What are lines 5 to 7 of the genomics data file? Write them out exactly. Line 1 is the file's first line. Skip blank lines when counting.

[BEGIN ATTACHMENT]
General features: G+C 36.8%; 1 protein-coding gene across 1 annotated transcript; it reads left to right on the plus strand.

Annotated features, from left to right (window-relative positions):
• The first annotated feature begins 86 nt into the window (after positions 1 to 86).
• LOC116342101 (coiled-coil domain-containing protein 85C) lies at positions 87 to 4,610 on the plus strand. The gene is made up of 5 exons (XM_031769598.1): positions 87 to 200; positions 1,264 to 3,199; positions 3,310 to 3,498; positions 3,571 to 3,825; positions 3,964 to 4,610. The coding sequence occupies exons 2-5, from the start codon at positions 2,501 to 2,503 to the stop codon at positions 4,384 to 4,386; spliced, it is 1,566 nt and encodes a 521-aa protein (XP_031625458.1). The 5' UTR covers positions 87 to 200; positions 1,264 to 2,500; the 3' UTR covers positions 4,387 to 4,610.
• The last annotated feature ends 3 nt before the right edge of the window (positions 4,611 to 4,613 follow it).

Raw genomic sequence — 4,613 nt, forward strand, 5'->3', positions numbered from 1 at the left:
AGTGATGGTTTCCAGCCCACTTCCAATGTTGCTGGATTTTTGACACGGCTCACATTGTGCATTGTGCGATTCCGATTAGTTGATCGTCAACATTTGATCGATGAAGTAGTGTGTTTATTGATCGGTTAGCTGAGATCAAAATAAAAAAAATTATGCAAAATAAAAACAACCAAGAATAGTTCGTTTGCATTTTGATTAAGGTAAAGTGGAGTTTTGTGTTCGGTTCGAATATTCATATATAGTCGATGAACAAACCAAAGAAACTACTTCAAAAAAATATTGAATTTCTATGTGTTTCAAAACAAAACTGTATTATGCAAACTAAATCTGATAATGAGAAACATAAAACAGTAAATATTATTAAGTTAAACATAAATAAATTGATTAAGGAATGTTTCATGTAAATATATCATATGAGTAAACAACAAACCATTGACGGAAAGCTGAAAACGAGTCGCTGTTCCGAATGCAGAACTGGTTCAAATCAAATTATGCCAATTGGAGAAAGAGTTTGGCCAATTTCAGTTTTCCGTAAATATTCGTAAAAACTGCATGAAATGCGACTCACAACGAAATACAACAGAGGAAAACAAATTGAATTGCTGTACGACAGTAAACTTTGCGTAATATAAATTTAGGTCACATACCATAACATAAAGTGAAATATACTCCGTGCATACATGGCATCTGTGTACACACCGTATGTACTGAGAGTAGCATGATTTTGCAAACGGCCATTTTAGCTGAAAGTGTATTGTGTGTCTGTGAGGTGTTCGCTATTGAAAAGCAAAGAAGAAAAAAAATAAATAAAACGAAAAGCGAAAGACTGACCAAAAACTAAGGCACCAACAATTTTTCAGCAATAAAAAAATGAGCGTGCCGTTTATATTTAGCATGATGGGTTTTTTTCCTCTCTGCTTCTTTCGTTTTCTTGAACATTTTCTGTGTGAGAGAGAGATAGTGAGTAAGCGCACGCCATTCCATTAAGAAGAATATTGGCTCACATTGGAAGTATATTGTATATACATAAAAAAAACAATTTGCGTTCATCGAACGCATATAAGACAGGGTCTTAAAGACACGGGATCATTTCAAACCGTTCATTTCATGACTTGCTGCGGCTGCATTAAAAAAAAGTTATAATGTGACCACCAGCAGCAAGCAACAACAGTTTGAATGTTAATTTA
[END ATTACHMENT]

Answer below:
• The last annotated feature ends 3 nt before the right edge of the window (positions 4,611 to 4,613 follow it).

Raw genomic sequence — 4,613 nt, forward strand, 5'->3', positions numbered from 1 at the left:
AGTGATGGTTTCCAGCCCACTTCCAATGTTGCTGGATTTTTGACACGGCTCACATTGTGCATTGTGCGATTCCGATTAGTTGATCGTCAACATTTGATCGATGAAGTAGTGTGTTTATTGATCGGTTAGCTGAGATCAAAATAAAAAAAATTATGCAAAATAAAAACAACCAAGAATAGTTCGTTTGCATTTTGATTAAGGTAAAGTGGAGTTTTGTGTTCGGTTCGAATATTCATATATAGTCGATGAACAAACCAAAGAAACTACTTCAAAAAAATATTGAATTTCTATGTGTTTCAAAACAAAACTGTATTATGCAAACTAAATCTGATAATGAGAAACATAAAACAGTAAATATTATTAAGTTAAACATAAATAAATTGATTAAGGAATGTTTCATGTAAATATATCATATGAGTAAACAACAAACCATTGACGGAAAGCTGAAAACGAGTCGCTGTTCCGAATGCAGAACTGGTTCAAATCAAATTATGCCAATTGGAGAAAGAGTTTGGCCAATTTCAGTTTTCCGTAAATATTCGTAAAAACTGCATGAAATGCGACTCACAACGAAATACAACAGAGGAAAACAAATTGAATTGCTGTACGACAGTAAACTTTGCGTAATATAAATTTAGGTCACATACCATAACATAAAGTGAAATATACTCCGTGCATACATGGCATCTGTGTACACACCGTATGTACTGAGAGTAGCATGATTTTGCAAACGGCCATTTTAGCTGAAAGTGTATTGTGTGTCTGTGAGGTGTTCGCTATTGAAAAGCAAAGAAGAAAAAAAATAAATAAAACGAAAAGCGAAAGACTGACCAAAAACTAAGGCACCAACAATTTTTCAGCAATAAAAAAATGAGCGTGCCGTTTATATTTAGCATGATGGGTTTTTTTCCTCTCTGCTTCTTTCGTTTTCTTGAACATTTTCTGTGTGAGAGAGAGATAGTGAGTAAGCGCACGCCATTCCATTAAGAAGAATATTGGCTCACATTGGAAGTATATTGTATATACATAAAAAAAACAATTTGCGTTCATCGAACGCATATAAGACAGGGTCTTAAAGACACGGGATCATTTCAAACCGTTCATTTCATGACTTGCTGCGGCTGCATTAAAAAAAAGTTATAATGTGACCACCAGCAGCAAGCAACAACAGTTTGAATGTTAATTTA